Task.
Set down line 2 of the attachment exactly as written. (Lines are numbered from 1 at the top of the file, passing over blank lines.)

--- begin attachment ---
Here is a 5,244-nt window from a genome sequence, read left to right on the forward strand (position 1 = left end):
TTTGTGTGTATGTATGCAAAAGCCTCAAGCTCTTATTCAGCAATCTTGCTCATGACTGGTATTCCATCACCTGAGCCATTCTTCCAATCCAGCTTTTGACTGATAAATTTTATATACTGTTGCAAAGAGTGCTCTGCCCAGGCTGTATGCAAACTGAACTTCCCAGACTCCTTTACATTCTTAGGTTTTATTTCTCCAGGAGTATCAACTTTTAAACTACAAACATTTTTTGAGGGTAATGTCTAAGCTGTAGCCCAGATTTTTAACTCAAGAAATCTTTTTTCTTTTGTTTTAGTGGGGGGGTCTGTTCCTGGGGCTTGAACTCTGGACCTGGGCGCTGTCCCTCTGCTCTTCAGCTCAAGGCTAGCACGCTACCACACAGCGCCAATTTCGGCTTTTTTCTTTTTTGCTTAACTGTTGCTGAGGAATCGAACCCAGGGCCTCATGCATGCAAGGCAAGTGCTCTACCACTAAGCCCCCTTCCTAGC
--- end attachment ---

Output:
TTTGTGTGTATGTATGCAAAAGCCTCAAGCTCTTATTCAGCAATCTTGCTCATGACTGGTATTCCATCACCTGAGCCATTCTTCCAATCCAGCTTTTGACTGATAAATTTTATATACTGTTGCAAAGAGTGCTCTGCCCAGGCTGTATGCAAACTGAACTTCCCAGACTCCTTTACATTCTTAGGTTTTATTTCTCCAGGAGTATCAACTTTTAAACTACAAACATTTTTTGAGGGTAATGTCTAAGCTGTAGCCCAGATTTTTAACTCAAGAAATCTTTTTTCTTTTGTTTTAGTGGGGGGGTCTGTTCCTGGGGCTTGAACTCTGGACCTGGGCGCTGTCCCTCTGCTCTTCAGCTCAAGGCTAGCACGCTACCACACAGCGCCAATTTCGGCTTTTTTCTTTTTTGCTTAACTGTTGCTGAGGAATCGAACCCAGGGCCTCATGCATGCAAGGCAAGTGCTCTACCACTAAGCCCCCTTCCTAGC